1. ## Normal distribution?

$X\sim N(\mu,\sigma).$
$Y\equiv aX+b$.
What is $Y$'s distribution?
I guess $Y$ is still normally distributed, but what are $\mu_Y$ and $\sigma_Y$?

E.g. for $\sigma$: it's "intuitive" to think $\sigma_Y = |a|\sigma_X$, but how do you get the answer formally, with procedure? Is it via probability density function $p_X(x)$?

2. Originally Posted by courteous
I guess $Y$ is still normally distributed, but what are $\mu_Y$ and $\sigma_Y$?

E.g. for $\sigma$: it's "intuitive" to think $\sigma_Y = |a|\sigma_X$, but how do you get the answer formally, with procedure? Is it via probability density function $p_X(x)$?
Usually cumulative distributive function is used to compute distributions of transformation of random variables. You can also use the Jacobian approach.

I will start you off using the c.d.f $F_{Y}(y)$, where y is a real number:

$F_{Y}(y) = \text{Pr}(Y \leq y) = \text{Pr}(aX+b \leq y)$

What will you do next?

3. I can only manage 2 steps: $=Pr(X\leq \frac{y-b}{a})=\frac{1}{2}+\Phi(\frac{y-b}{a})$

4. Originally Posted by courteous
I can only manage 2 steps: $=Pr(X\leq \frac{y-b}{a})=\frac{1}{2}+\Phi(\frac{y-b}{a})$
Good! So how is a c.d.f related to a p.d.f?

5. Well, CDF is the sum of all the PDFs: $cdf(x)=\int_{-\infty}^x pdf(x)dx$.
I'm also looking at Wikipedia on change of variables, but I don't know how to make use of it.

I'm also guessing I shouldn't be doing $\int_{-\infty}^x \frac{1}{\sigma\sqrt{2\pi}}e^{-\frac{(x-\mu)^2}{2\sigma^2}}$?

6. Originally Posted by courteous
Well, CDF is the sum of all the PDFs: $cdf(x)=\int_{-\infty}^x pdf(x)dx$.
I'm also looking at Wikipedia on change of variables, but I don't know how to make use of it.

I'm also guessing I shouldn't be doing $\int_{-\infty}^x \frac{1}{\sigma\sqrt{2\pi}}e^{-\frac{(x-\mu)^2}{2\sigma^2}}$?
You should know that the derivative of the cdf gives the pdf.

7. $p_Y(y)=F_Y(y)'=\big(\frac{1}{2}+\Phi(\frac{y-b}{a})\big)'=0+\big(\frac{1}{2\pi}\larger{\int_0^{ \frac{y-b}{a}}}e^{-\frac{t^2}{2}}dt\big)'=\frac{1}{2\pi}...$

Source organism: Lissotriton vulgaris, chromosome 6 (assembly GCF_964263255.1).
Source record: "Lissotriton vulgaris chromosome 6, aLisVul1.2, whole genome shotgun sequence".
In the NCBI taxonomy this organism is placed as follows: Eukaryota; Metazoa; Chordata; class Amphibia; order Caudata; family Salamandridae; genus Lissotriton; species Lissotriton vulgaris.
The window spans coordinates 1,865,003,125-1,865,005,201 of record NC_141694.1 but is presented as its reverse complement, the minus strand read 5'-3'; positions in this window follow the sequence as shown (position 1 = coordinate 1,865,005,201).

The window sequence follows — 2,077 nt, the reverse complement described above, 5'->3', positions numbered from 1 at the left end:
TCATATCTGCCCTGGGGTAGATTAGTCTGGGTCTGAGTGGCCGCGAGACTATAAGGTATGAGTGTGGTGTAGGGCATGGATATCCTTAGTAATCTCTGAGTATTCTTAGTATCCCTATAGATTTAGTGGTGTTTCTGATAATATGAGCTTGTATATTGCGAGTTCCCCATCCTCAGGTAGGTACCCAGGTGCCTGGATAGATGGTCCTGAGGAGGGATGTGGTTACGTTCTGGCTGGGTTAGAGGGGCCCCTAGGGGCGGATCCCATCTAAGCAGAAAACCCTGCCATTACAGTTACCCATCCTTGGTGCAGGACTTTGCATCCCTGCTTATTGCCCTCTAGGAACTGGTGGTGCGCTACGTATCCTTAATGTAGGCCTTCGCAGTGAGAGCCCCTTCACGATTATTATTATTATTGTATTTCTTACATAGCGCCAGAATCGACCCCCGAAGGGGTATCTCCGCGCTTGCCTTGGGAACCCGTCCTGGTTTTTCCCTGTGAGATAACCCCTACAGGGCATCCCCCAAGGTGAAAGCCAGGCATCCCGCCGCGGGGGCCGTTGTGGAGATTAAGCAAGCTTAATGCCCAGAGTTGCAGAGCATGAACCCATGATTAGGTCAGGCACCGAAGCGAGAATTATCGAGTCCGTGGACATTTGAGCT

Now what?
How to relate $\frac{y-b}{a}$ with $t$?

8. Originally Posted by courteous
$p_Y(y)=F_Y(y)'=\big(\frac{1}{2}+\Phi(\frac{y-b}{a})\big)'=0+\big(\frac{1}{2\pi}\larger{\int_0^{ \frac{y-b}{a}}}e^{-\frac{t^2}{2}}dt\big)'=\frac{1}{2\pi}...$

Now what?
How to relate $\frac{y-b}{a}$ with $t$?
Actually now this question belongs to the Calculus forum :P

Repeating mr fantastic's words: You should know that $(F_X(x))' = f(x)$ where $F_X(x)$ is the c.d.f and $f(x)$ is the p.d.f of a random variable X.

So to solve the problem, I am expecting you to know the p.d.f of a normal distribution and chain rule of differentiation. Do you know these?

9. Originally Posted by courteous
$p_Y(y)=F_Y(y)'=\big(\frac{1}{2}+\Phi(\frac{y-b}{a})\big)'=0+\big(\frac{1}{2\pi}\larger{\int_0^{ \frac{y-b}{a}}}e^{-\frac{t^2}{2}}dt\big)'=\frac{1}{2\pi}...$

Now what?
How to relate $\frac{y-b}{a}$ with $t$?
The derivative is with respect to y. Use the chain rule and the Fundamental Theorem of Calculus to get it.

10. Isn't what's inside the integral (that I wrote above) "the p.d.f of a normal distribution"?
Notation: I've mistakenly used $p_Y(y)$ for $f(y)$.
Chain rule is $\frac{da}{db}=\frac{da}{dc}\frac{dc}{db}$.

I haven't come upon such a problem before, so I'm not "used to it", as von Neumann would say.

Was I even on the right track in my previous post?

11. Originally Posted by courteous
Isn't what's inside the integral (that I wrote above) "the p.d.f of a normal distribution"?
Notation: I've mistakenly used $p_Y(y)$ for $f(y)$.
Chain rule is $\frac{da}{db}=\frac{da}{dc}\frac{dc}{db}$.